Michael Ginsberg, shaman:
So there's Ginsberg, crouched in the hallway, watching the new post-Don Corp handlers' lips. The scene is a recreation of HAL the computer in 2001 (the movie) watching the astronauts as they plot to turn him off. So it is with Ginsburg, who sees himself as the human Creative that's now in the process of being destroyed by the HAL AI: the computer and its minions.
And just as Van Gogh presents his ear to his beloved, Ginsberg gives his nipple.
desire is holy ~DHLawrence
We're mammals, after all.
The stakes have changed, grown beyond the personal to the collective. In the world Ginsberg is born into (a concentration camp), the monsters were mechanized warfare and genocide, and its father, Hitler, a Vader-like half machine. Its ideology was a perverted self-serving "creative" reverting back to the omnipotent bachelor Father ubergod archetype the Nazis loved so well.
The crisis is the realm of the Mothers, the true creative -- the feminine--
and Don is coming to the same conclusion.
2001 was the 60's take on the future, a movie projecting growth as cosmic transformation. And now, (monolith!) we have Transcendence... where the feminine is restored to the garden/godhead. (Asherah and Yahweh, together again, Michael Ginsberg! You were heard!* )
alchemy is about transformation
alchemy is about transformation
(* extra credit: Behind the figure of Aphrodite there clearly stands the ancient Semitic goddess of love, Ishtar-Astarte:
Feel the pain, the growth (often born of failure), the hope as we stand on the cusp of change with him.
How brilliant, his many female psychopomps. They are the keys here. Anna, like a fairy godmother. Diana, escaping the same hell-bent hate-feeding flames of fundamentalist religion that Don knew. Hard, dealing with a god who lets us die.
This is the hero's journey, eternal and always changing. A mitotic dance, the opposites as they pull apart, re-partner, create the next stage. The all important and unappreciated creative.
We don't need Freud here, so much as Jung and Joseph Campbell:
Madmen even included a subtle, oblique homage to Campbell a few seasons back when the main character, Don Draper, started journaling, swimming at the New York Athletic Club – Campbell did 44 laps in the pool there every day – and moved into an apartment at 6th and Waverly, the building where Joseph Campbell and Jean Erdman lived for over four decades ~on Joseph Campbell, via facebook*****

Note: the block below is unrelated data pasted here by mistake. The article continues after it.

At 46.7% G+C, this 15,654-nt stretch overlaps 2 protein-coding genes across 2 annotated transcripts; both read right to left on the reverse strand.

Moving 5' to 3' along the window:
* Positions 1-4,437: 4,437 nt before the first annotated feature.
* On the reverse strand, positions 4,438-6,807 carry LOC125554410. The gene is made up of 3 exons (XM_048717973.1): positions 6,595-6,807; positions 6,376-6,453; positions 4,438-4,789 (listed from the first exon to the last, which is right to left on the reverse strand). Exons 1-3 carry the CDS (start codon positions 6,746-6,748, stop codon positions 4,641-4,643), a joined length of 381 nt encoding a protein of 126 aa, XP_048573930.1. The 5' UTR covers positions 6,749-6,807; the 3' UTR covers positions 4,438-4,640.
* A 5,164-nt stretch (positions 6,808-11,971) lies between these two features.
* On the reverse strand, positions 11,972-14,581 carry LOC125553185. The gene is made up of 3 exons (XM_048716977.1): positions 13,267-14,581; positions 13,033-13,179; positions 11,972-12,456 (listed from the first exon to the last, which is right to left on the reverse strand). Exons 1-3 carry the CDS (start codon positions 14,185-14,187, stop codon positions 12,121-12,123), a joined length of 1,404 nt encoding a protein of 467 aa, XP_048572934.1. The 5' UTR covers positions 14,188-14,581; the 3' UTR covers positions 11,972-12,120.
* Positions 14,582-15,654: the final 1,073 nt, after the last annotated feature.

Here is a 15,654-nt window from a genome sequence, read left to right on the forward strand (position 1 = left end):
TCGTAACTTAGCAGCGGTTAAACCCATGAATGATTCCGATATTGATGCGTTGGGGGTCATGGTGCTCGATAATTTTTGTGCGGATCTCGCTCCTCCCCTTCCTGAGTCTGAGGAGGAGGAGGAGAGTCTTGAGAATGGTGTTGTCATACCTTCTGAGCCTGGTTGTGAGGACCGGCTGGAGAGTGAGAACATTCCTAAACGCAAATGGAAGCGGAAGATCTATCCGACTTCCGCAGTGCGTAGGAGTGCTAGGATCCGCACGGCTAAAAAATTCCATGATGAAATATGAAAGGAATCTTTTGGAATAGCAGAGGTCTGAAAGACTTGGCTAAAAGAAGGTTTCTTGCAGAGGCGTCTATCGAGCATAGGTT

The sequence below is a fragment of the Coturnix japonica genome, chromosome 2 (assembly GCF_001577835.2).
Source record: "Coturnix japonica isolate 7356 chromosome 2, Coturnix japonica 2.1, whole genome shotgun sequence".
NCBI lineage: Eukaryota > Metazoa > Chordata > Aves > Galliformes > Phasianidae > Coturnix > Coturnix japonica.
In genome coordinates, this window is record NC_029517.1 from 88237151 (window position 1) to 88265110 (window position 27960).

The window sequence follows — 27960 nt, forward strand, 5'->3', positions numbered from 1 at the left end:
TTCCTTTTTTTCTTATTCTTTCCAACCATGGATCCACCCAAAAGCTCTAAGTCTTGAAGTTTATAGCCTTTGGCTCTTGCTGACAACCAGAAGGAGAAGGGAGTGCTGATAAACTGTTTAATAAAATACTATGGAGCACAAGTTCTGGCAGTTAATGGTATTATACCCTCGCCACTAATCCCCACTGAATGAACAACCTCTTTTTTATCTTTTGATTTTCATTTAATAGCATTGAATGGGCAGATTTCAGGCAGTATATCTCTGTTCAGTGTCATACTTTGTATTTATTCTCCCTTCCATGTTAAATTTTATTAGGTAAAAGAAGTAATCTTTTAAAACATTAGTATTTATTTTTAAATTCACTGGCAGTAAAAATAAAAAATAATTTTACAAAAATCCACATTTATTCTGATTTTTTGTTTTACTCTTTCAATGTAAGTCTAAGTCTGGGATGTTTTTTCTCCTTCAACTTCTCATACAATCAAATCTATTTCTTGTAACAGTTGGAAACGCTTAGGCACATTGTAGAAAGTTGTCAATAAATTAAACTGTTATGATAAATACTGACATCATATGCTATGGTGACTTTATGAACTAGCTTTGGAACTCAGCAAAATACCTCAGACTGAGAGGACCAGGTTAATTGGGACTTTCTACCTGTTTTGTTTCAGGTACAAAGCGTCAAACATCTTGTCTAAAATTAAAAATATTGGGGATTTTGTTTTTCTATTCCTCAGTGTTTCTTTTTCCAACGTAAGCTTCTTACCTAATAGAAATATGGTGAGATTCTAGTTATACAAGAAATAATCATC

Schopenhauer, in his splendid essay called "On an Apparent Intention in the Fate of the Individual," points out that when you reach an advanced age and look back over your lifetime, it can seem to have had a consistent order and plan, as though composed by some novelist. Events that when they occurred had seemed accidental and of little moment turn out to have been indispensable factors in the composition of a consistent plot. So who composed that plot? Schopenhauer suggests that just as your dreams are composed by an aspect of yourself of which your consciousness is unaware, so, too, your whole life is composed by the will within you. And just as people whom you will have met apparently by mere chance became leading agents in the structuring of your life, so, too, will you have served unknowingly as an agent, giving meaning to the lives of others, The whole thing gears together like one big symphony, with everything unconsciously structuring everything else. And Schopenhauer concludes that it is as though our lives were the features of the one great dream of a single dreamer in which all the dream characters dream, too; so that everything links to everything else, moved by the one will to life which is the universal will in nature.
It’s a magnificent idea – an idea that appears in India in the mythic image of the Net of Indra, which is a net of gems, where at every crossing of one thread over another there is a gem reflecting all the other reflective gems. Everything arises in mutual relation to everything else, so you can’t blame anybody for anything. It is even as though there were a single intention behind it all, which always makes some kind of sense, though none of us knows what the sense might be, or has lived the life that he quite intended. ~Joseph Campbell - The Power of Myth, with Bill Moyers